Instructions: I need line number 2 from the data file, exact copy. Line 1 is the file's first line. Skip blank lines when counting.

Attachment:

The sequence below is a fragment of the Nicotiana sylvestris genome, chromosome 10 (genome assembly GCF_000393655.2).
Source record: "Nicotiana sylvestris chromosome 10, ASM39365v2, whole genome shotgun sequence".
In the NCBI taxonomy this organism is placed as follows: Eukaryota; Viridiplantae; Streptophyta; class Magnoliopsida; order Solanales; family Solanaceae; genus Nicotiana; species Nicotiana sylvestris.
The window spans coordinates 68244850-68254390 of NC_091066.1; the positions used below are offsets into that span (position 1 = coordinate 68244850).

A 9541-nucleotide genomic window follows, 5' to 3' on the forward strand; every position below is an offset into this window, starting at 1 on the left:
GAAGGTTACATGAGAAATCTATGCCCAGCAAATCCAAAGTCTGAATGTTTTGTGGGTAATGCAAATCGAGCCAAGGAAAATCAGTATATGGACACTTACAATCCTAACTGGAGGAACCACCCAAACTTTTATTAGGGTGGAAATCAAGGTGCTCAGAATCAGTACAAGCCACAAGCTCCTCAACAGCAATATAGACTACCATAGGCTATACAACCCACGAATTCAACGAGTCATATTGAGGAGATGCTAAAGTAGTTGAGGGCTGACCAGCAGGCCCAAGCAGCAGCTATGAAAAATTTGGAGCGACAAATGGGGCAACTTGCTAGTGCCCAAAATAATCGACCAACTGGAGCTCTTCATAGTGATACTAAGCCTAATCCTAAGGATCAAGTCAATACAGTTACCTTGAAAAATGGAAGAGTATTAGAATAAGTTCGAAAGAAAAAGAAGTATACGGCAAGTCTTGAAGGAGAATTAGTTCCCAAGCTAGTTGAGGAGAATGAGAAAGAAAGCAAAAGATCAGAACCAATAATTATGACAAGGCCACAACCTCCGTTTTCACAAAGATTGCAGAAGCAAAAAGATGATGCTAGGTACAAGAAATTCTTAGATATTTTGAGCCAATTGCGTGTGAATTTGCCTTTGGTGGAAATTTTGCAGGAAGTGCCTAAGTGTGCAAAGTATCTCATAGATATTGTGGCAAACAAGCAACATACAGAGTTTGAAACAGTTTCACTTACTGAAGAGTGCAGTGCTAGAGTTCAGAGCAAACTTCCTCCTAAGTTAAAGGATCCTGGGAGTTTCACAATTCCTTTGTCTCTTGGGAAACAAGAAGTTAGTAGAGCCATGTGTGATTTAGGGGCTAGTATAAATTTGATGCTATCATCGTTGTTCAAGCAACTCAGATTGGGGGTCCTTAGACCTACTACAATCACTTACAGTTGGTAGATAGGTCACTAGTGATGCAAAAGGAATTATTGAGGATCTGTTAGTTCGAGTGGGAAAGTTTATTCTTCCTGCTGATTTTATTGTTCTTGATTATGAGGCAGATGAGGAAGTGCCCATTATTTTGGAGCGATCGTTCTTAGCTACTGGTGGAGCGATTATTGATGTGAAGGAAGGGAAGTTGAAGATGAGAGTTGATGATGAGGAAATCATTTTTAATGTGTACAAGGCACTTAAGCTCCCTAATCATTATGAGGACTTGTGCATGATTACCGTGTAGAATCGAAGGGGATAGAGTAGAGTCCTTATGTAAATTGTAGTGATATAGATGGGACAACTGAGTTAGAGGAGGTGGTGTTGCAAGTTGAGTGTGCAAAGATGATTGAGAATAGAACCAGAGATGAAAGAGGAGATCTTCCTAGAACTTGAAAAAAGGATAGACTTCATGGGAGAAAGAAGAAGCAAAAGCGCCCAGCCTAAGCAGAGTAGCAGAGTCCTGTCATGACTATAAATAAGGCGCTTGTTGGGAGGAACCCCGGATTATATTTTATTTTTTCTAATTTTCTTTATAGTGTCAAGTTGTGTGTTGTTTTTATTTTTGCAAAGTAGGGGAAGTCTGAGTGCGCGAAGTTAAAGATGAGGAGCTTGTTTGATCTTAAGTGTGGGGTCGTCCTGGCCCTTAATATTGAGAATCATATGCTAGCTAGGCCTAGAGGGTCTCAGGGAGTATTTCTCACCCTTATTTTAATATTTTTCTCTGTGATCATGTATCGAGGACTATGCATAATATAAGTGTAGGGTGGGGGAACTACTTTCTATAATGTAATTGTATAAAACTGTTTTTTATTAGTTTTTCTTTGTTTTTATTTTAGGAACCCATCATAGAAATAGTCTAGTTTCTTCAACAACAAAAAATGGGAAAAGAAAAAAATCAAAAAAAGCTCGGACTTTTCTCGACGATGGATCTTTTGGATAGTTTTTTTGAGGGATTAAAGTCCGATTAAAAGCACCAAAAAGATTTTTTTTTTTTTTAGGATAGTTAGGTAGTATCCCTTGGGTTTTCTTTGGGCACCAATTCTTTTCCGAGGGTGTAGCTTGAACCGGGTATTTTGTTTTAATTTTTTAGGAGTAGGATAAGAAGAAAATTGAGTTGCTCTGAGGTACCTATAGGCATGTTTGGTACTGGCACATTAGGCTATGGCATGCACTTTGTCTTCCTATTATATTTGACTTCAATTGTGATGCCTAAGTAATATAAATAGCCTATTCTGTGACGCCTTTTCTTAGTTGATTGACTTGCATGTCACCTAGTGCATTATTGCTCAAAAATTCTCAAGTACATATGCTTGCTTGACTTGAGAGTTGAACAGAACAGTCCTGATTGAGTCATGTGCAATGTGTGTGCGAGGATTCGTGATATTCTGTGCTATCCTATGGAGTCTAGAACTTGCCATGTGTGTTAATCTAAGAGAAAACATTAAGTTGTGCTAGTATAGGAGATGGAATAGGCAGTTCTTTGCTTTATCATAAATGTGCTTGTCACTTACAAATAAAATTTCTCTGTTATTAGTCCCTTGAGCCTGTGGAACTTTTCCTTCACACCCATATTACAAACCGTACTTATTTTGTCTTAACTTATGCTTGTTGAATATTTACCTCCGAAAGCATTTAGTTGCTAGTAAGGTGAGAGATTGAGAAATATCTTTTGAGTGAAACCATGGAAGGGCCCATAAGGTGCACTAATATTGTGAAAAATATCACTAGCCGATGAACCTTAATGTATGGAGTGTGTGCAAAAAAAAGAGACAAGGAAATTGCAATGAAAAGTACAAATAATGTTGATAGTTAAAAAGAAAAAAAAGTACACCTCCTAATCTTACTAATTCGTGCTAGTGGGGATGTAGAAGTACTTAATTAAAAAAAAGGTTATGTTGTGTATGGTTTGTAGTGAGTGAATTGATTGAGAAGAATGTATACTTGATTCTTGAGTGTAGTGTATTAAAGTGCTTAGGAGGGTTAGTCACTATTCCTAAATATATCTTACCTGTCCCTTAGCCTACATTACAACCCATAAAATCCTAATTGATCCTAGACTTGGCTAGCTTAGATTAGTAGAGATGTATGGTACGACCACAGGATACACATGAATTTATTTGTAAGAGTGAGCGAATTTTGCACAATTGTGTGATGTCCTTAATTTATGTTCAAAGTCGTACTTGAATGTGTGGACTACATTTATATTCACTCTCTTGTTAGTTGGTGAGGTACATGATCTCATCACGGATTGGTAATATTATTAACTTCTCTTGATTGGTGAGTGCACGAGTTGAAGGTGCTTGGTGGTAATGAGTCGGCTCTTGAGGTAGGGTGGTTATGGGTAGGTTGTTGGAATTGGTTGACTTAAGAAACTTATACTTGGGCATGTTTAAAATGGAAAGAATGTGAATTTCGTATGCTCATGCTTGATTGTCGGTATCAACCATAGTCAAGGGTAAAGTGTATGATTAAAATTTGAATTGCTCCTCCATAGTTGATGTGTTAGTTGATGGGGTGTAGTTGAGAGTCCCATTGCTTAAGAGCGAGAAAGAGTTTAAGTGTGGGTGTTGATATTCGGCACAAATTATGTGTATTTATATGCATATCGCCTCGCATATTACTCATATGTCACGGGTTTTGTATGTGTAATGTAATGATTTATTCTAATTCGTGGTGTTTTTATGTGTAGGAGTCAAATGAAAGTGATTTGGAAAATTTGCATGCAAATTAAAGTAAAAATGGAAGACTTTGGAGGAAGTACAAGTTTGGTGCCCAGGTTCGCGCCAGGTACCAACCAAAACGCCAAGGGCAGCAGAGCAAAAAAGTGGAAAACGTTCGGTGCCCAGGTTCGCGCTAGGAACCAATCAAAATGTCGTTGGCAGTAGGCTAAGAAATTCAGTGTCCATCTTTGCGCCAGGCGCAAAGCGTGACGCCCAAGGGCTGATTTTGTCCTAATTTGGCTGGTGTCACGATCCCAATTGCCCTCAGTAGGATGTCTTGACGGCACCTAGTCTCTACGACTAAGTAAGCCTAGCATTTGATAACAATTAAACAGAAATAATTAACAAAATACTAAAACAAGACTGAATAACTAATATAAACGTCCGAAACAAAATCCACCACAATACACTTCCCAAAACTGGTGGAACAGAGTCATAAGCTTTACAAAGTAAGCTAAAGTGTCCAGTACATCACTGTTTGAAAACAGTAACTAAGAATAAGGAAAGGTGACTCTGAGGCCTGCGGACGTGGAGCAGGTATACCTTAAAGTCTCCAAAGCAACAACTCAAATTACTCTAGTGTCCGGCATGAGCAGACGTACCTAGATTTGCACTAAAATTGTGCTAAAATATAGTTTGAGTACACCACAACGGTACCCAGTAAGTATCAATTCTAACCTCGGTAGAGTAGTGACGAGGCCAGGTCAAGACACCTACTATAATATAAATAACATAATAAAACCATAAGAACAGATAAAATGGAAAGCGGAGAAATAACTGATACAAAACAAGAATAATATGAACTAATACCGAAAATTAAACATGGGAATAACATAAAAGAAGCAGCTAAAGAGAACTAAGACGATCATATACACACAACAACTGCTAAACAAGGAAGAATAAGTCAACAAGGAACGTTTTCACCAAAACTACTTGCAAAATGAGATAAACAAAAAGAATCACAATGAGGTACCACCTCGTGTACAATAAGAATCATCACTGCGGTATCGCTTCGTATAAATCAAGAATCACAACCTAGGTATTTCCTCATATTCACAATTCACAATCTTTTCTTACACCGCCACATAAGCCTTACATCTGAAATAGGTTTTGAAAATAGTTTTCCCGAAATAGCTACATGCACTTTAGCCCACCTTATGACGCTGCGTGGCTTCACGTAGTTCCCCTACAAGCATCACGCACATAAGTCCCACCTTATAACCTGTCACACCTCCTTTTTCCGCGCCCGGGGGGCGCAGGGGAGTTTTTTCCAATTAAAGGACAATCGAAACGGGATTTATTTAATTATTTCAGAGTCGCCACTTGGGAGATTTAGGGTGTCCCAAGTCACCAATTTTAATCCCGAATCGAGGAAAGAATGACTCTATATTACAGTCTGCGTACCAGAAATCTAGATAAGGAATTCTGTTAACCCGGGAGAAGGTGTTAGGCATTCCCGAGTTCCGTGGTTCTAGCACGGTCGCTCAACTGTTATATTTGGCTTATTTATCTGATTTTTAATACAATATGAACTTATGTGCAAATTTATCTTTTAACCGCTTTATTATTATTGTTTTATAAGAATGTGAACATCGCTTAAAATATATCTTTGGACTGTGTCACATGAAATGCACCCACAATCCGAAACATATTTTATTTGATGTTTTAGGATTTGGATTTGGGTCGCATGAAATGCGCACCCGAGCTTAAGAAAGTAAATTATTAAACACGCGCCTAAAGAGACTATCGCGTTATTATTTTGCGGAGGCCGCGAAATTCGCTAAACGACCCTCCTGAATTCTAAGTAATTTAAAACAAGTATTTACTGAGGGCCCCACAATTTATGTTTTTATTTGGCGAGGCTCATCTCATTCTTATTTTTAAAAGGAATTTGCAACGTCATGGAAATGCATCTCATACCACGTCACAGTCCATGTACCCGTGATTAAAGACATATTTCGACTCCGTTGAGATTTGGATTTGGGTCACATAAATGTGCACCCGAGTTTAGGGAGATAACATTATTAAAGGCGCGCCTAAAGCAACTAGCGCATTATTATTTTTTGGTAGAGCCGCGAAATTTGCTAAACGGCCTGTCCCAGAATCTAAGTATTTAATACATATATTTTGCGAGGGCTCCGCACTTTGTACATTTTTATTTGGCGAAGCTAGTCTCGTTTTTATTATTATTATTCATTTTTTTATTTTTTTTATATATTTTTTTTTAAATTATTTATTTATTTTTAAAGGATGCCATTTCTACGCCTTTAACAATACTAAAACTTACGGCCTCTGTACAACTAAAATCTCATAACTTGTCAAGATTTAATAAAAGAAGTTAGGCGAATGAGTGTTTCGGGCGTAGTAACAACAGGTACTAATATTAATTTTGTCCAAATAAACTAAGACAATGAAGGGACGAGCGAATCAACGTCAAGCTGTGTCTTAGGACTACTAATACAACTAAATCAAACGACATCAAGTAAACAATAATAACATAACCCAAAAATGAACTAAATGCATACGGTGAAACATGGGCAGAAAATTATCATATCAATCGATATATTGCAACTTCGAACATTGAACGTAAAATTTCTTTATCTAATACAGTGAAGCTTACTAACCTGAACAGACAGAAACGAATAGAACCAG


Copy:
Source record: "Nicotiana sylvestris chromosome 10, ASM39365v2, whole genome shotgun sequence".